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Doctors and Burnout: A Serious Issue with Major Consequences

Doctors and Burnout: A Serious Issue with Major Consequences

The medical field is considered one of the toughest professions on the market, and doctors are right in the limelight as they experience high amounts of pressure and stress on a daily basis. Family questions and demands, decisions to be made, and medical team to lead can all take a major toll on the mental health of many doctors, but unfortunately many do not seek help because they are considered the ones providing it, not obtaining it. Previous research has shown that doctors and other medical professionals alike fear of speaking up about mental health concerns due to stigma and in fear of losing status in their profession. Suppressing these high amounts of stress can lead to burnout, however, which can place a doctor’s mental health, performance – and career – in jeopardy.

Written from a physician’s perspective, a 2015 article published in the journal Family Practice Management emphasized 5 main causes for burnout:

  1. The practice itself requires a lot of energy in helping sick, scared, hurt, and dying people as well as their families.
  2. Your specific job, with all of its complexities (personal call rotation, compensation package, healthcare politics, provider groups, leadership, personality clashes, etc.) can have a mental toll.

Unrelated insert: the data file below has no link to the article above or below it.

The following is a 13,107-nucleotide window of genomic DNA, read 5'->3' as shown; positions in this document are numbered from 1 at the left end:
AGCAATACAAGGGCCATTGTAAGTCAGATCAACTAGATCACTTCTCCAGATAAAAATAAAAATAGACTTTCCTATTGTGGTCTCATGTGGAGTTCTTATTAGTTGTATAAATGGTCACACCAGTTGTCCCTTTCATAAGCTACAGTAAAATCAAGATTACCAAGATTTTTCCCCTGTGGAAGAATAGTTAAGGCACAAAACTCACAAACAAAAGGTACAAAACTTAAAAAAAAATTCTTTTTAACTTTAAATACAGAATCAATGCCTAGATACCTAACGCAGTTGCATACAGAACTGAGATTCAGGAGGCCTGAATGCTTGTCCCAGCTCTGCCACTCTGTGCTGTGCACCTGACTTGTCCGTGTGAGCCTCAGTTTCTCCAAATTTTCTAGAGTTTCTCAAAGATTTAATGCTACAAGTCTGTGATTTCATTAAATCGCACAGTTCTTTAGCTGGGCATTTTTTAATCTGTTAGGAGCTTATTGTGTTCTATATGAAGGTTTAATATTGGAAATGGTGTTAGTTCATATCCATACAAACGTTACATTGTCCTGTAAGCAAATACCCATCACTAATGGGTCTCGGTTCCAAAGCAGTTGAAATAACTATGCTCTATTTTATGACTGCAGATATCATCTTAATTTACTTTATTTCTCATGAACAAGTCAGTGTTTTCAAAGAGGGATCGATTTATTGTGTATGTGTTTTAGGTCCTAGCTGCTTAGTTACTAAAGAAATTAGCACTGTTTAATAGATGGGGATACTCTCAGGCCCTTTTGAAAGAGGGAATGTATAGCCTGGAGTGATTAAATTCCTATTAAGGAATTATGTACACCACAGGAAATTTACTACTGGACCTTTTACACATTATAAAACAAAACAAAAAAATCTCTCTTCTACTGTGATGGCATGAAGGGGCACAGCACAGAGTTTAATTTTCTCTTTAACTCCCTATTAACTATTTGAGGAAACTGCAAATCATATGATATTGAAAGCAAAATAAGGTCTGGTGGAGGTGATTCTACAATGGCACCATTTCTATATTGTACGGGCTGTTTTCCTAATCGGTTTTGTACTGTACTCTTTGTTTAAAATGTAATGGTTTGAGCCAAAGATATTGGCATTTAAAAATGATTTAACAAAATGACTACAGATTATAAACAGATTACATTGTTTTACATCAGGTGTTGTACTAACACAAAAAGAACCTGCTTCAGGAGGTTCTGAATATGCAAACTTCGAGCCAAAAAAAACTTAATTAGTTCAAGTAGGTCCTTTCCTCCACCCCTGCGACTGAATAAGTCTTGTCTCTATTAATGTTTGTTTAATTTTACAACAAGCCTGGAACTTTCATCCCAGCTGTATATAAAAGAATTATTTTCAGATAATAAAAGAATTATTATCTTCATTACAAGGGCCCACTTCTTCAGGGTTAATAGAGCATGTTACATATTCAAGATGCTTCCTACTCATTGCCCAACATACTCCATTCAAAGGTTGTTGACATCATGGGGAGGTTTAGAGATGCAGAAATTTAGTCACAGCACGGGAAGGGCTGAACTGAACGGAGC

3. Many doctors in residency are trained to ignore their physical, emotional, and spiritual needs for the demands of the position, which can make it more challenging to recharge; not to mention, the responsibilities associated with home life can be too much to bear at times.
  4. Medical education often promotes a number of character traits that set doctors up for mental health issues later down the line: 1) working harder as the solution to all problems, 2) placing the “weight of the world” on one’s shoulders, 3) an unacceptance to making mistakes, and expecting others to not make mistakes, either, and 4) that you must do everything on your own.
  5. Your direct supervisor can have a significant impact on the way you view your work.

A 2016 study published in the journal Healthcare found that doctors who experience burnout are more likely to make poorer decisions at work, display hostile attitudes towards patients, make more medical errors, and have more difficult relationships with coworkers. Burnout has also been shown to increase one’s risk for depression, anxiety, sleep disturbances, fatigue, substance abuse, and even death by suicide. Don’t wait any longer to seek the help you need. Your life and happiness matter.

For more information on our treatment programs and services for professionals, call us today: 855-422-4129.

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